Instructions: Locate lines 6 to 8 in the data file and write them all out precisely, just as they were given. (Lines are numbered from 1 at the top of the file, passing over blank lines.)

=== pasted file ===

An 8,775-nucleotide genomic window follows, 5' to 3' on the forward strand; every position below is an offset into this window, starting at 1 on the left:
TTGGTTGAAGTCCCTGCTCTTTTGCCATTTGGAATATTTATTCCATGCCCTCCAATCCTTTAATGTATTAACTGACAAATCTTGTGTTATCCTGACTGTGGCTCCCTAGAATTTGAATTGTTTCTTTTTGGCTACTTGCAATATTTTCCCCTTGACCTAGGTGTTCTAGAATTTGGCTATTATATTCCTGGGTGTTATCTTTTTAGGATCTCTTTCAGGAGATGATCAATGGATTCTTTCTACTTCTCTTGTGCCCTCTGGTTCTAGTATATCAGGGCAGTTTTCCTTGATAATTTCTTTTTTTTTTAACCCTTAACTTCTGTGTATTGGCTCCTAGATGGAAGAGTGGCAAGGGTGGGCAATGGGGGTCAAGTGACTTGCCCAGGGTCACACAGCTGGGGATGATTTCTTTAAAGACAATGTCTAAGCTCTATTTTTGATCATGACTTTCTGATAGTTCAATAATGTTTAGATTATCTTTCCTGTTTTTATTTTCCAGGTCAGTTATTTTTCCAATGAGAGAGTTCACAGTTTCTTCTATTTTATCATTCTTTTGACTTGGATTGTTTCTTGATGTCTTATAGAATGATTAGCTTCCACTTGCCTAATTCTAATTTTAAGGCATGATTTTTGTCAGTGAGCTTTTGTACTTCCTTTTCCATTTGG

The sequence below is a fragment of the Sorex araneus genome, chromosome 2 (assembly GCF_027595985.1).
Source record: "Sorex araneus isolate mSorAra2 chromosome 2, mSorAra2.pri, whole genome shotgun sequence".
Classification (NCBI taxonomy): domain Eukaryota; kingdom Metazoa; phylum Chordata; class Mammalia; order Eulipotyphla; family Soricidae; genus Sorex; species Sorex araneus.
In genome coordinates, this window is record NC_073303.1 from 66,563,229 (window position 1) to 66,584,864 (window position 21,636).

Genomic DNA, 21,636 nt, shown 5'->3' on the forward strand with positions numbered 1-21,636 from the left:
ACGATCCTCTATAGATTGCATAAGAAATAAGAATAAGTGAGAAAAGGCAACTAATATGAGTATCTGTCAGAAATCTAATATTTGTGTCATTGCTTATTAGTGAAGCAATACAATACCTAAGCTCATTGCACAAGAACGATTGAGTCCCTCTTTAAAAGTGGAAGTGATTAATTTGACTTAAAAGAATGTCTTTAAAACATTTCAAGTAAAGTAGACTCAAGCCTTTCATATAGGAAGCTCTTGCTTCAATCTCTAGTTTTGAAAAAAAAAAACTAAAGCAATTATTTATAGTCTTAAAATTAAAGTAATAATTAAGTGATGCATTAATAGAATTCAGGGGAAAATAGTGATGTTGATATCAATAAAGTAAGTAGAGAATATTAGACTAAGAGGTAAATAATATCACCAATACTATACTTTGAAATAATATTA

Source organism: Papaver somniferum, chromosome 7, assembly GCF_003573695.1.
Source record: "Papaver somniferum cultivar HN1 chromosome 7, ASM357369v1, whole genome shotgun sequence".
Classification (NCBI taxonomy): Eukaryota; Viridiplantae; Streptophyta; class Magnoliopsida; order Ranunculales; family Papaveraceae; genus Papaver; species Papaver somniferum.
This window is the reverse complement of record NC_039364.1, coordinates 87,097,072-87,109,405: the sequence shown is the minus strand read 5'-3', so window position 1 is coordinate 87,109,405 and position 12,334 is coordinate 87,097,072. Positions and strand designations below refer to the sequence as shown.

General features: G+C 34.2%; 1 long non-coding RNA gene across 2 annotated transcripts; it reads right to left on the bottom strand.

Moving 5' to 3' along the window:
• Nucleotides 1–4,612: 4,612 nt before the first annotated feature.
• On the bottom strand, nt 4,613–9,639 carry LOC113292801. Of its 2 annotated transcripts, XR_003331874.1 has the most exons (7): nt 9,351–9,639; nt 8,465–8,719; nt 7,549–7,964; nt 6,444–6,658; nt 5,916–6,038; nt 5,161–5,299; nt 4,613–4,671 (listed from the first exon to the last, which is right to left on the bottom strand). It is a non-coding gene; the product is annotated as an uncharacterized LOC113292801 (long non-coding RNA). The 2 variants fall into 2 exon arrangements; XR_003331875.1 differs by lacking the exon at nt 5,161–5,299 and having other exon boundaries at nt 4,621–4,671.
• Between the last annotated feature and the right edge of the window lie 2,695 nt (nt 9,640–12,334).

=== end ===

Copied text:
In genome coordinates, this window is record NC_073303.1 from 66,563,229 (window position 1) to 66,584,864 (window position 21,636).

Genomic DNA, 21,636 nt, shown 5'->3' on the forward strand with positions numbered 1-21,636 from the left:
ACGATCCTCTATAGATTGCATAAGAAATAAGAATAAGTGAGAAAAGGCAACTAATATGAGTATCTGTCAGAAATCTAATATTTGTGTCATTGCTTATTAGTGAAGCAATACAATACCTAAGCTCATTGCACAAGAACGATTGAGTCCCTCTTTAAAAGTGGAAGTGATTAATTTGACTTAAAAGAATGTCTTTAAAACATTTCAAGTAAAGTAGACTCAAGCCTTTCATATAGGAAGCTCTTGCTTCAATCTCTAGTTTTGAAAAAAAAAAACTAAAGCAATTATTTATAGTCTTAAAATTAAAGTAATAATTAAGTGATGCATTAATAGAATTCAGGGGAAAATAGTGATGTTGATATCAATAAAGTAAGTAGAGAATATTAGACTAAGAGGTAAATAATATCACCAATACTATACTTTGAAATAATATTA